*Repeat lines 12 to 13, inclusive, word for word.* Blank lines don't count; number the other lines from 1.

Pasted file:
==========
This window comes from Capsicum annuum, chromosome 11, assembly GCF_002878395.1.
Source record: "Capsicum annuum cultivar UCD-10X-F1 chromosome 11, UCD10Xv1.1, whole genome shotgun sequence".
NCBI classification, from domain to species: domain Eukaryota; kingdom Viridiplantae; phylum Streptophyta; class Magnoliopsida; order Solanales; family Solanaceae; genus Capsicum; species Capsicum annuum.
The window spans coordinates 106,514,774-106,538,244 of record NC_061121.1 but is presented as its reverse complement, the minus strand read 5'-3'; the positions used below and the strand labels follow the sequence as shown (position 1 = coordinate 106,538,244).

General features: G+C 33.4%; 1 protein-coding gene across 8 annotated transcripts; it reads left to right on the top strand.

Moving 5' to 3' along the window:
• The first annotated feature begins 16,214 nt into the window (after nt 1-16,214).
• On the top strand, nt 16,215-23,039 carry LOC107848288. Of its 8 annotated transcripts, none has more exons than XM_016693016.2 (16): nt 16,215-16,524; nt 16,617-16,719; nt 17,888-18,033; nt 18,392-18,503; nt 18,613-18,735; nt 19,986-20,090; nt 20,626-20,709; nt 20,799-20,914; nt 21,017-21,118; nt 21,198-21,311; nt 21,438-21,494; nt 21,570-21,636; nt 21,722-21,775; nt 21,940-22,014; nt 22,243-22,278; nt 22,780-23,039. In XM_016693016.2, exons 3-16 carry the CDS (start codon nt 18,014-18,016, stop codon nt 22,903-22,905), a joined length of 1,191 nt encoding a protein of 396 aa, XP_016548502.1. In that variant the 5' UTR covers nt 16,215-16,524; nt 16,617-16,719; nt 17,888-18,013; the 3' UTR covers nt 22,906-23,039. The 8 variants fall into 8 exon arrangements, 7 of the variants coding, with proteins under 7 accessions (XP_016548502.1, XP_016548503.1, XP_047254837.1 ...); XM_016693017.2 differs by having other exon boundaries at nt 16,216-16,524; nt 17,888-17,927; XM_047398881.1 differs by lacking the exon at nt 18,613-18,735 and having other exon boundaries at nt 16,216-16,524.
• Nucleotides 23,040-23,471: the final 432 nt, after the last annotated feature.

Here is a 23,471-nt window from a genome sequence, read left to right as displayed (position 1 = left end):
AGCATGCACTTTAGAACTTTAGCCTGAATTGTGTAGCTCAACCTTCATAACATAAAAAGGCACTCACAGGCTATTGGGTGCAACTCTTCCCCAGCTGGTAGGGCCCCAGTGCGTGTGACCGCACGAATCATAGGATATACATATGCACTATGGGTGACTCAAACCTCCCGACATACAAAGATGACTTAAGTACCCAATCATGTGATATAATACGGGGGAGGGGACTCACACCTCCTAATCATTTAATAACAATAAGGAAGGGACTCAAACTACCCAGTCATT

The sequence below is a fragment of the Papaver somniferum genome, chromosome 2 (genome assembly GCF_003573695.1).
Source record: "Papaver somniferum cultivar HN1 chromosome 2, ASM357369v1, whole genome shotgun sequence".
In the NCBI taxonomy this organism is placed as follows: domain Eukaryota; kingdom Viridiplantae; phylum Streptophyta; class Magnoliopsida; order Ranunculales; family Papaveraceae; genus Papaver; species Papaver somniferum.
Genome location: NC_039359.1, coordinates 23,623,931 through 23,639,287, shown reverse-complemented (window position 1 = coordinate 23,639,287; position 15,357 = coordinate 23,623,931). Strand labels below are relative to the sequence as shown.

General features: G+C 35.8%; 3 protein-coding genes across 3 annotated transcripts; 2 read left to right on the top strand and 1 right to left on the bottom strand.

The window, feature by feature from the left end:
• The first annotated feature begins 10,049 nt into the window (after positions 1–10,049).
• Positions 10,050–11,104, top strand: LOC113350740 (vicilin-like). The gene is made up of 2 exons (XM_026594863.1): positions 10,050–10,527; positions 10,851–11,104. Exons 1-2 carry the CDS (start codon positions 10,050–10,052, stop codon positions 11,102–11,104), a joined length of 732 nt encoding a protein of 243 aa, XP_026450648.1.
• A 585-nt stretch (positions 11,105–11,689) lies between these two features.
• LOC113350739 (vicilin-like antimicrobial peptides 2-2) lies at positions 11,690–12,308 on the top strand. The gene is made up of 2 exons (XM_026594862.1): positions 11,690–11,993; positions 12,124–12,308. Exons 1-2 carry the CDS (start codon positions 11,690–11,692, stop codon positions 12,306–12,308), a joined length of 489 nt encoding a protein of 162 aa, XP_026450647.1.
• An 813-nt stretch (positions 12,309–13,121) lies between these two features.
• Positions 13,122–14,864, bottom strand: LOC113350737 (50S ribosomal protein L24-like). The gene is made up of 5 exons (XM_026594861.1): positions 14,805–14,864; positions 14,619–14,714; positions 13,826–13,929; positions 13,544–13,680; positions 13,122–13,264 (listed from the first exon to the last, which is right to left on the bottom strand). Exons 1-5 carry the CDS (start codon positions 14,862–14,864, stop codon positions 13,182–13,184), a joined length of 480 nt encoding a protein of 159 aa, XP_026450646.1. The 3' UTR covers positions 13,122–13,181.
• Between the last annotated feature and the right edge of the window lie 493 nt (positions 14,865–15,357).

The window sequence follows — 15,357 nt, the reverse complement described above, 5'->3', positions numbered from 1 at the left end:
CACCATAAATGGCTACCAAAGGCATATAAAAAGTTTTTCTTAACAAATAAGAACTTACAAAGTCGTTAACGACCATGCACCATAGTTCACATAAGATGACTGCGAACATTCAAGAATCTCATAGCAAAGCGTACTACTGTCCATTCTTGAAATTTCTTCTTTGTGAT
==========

The sequence below is a fragment of the Papaver somniferum genome, chromosome 2 (genome assembly GCF_003573695.1).
Source record: "Papaver somniferum cultivar HN1 chromosome 2, ASM357369v1, whole genome shotgun sequence".